As the sole Tier-1 computing facility for ATLAS in the United States – and the largest ATLAS Tier 1 computing center worldwide – Brookhaven's RHIC and ATLAS Computing Facility provides a large portion of the overall computing resources for U.S. collaborators and serves as the central hub for storing, processing, and distributing ATLAS experimental data among scientists across the country. Brookhaven also houses one of the three U.S. ATLAS Analysis Support Centers, which organizes topical conferences and periodic "Jamborees" that train researchers in numerous data analysis techniques.
The ATLAS grid computing system comprises a complex structure analogous to the power grid that allows researchers and students around the world to analyze ATLAS data.
The beauty of the grid is that a wealth of computing resources are available for a scientist to accomplish an analysis, even if those resources are not physically available close to them. The data, software, processing power and storage may be located hundreds or thousands of miles away, but the grid makes this invisible to the researcher.
Organizationally, the grid is set up in a tier system, with the Large Hadron Collider located at CERN, the Tier-0 center. CERN receives the raw data from the ATLAS detector, performs a first-pass analysis, and then distributes it among ten Tier-1 locations, also known as regional centers, including Brookhaven. At the Tier-1 level, which is connected to Tier-0 via a dedicated high-performance optical network path, a fraction of the raw data is stored, processed, and analyzed. Each Tier-1 facility then distributes derived data to Tier-2 computing facilities that provide data storage and processing capacities for more in-depth user analysis and simulation.
The grid computing infrastructure is made up of several key components. The "fabric" consists of the hardware elements – processor "farms" comprising hundreds to thousands of compute nodes, disk and tape storage, and networking. The "applications" are the software programs that users employ, for example, to analyze data. Applications take the raw data from ATLAS and reconstruct it into meaningful information that scientists can interpret. Another type of software, called "middleware," links the fabric elements deployed within and across regions together so that they form a unified system — the Grid. The development of the middleware is a joint effort between physicists and computer scientists.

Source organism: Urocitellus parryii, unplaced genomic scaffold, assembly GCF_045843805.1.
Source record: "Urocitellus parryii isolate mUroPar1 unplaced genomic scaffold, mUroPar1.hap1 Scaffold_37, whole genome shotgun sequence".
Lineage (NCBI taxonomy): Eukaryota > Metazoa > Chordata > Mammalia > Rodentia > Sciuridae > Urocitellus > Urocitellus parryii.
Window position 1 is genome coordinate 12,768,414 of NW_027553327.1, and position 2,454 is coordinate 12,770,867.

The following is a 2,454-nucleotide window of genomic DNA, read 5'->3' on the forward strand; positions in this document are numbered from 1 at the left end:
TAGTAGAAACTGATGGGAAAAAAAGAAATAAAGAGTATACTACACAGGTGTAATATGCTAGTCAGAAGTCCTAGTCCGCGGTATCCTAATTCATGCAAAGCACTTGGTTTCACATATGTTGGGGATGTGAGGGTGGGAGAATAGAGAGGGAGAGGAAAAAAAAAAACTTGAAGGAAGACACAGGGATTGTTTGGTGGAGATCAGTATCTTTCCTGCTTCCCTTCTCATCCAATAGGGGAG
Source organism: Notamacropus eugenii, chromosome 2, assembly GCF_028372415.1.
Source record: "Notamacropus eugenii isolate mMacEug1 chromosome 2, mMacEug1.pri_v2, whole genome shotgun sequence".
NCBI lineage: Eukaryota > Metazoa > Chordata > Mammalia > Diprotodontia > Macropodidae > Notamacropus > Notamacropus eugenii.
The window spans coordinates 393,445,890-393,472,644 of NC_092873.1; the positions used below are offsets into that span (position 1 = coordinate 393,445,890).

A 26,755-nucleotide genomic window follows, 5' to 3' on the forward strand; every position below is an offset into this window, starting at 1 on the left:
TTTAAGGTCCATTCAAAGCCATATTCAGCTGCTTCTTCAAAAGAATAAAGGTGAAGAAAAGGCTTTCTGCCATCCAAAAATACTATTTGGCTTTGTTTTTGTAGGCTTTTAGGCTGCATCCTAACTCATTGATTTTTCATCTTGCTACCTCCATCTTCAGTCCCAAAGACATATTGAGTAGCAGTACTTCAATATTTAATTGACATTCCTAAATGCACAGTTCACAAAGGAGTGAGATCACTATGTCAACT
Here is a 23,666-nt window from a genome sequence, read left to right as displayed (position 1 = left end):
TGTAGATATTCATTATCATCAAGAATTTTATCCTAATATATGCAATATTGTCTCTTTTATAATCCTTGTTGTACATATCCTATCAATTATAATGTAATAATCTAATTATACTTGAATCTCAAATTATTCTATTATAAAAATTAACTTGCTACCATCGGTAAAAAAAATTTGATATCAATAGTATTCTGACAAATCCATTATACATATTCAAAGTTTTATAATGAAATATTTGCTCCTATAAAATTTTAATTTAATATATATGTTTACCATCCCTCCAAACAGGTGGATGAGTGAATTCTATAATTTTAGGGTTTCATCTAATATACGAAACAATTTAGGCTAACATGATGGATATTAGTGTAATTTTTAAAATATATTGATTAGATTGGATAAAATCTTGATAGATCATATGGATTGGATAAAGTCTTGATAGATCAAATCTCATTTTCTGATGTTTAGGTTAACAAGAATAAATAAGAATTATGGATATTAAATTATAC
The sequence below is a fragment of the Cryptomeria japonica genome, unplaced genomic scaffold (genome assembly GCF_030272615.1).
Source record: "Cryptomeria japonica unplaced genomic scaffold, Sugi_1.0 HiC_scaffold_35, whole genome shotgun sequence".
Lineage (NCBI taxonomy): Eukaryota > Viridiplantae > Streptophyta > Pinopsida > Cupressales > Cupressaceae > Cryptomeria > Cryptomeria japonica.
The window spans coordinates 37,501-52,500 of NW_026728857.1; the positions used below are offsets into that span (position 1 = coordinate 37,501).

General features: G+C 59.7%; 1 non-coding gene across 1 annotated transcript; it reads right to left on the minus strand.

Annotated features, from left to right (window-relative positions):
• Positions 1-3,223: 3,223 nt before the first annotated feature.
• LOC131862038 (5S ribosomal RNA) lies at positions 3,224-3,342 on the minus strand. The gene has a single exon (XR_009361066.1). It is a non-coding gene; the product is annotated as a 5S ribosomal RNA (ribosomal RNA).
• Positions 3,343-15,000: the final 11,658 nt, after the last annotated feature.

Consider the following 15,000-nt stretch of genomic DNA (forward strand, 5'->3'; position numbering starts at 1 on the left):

Outside of high-energy physics, grid computing is used on smaller scales to manage data within other scientific areas such as astronomy, biology, and geology. But the LHC grid is the largest of its kind.
Funding for middleware development is provided by the National Science Foundation's (NSF) Information Technology Research program and by the U.S. Department of Energy (DOE). DOE also funds the Tier-1 center activities, while the Tier-2 centers are funded mostly by the NSF and the DOE. DOE and NSF support the Open Science Grid, which is the middleware used by all of the U.S. Tier-1 and Tier-2 sites.
The key to successfully managing ATLAS data to date has been highly efficient distributed data handling over powerful networks, minimal disk storage demands, minimal operational load, and constant innovation. The scientists store the data they want to keep permanently on tape or disk and use a workload distribution system known as PanDA to coherently aggregate that data and make it available to thousands of scientists via a globally distributed computing network. End users can access the needed files, stored on a server in the cloud, by making service requests.
The latest drive to accommodate the torrent of data expected as the LHC begins collisions at higher energy is to move the tools of PanDA to the realm of supercomputers. The challenge is that time on advanced supercomputers is limited, and expensive. But just as there’s room for sand in a ‘full’ jar of rocks, there’s room on supercomputers between big jobs for fine-grained processing of high-energy physics data.
The new fine-grained data processing system, called Yoda, is a specialization of an “event service” workflow engine designed for the efficient exploitation of distributed and architecturally diverse computing resources. To minimize the use of costly storage, data flows would make use of cloud data repositories with no pre-staging requirements. The supercomputer would send “event requests” to the cloud for small-batch subsets of data required for a particular analysis every few minutes. This pre-fetched data would then be available for analysis on any unused supercomputing capacity—the grains of sand fitting in between the larger computational problems being handled by the machine.
This system was constructed by a broad collaboration of U.S.-based ATLAS scientists at Brookhaven Lab, Lawrence Berkeley National Laboratory, Argonne National Laboratory, University of Texas at Arlington, and Oak Ridge National Laboratory, leveraging support from the DOE Office of Science—including the Office of Advanced Scientific Computing Research (ASCR) and the Office of High Energy Physics (HEP)—and the powerful high-speed networks of DOE’s Energy Sciences Network (ESnet).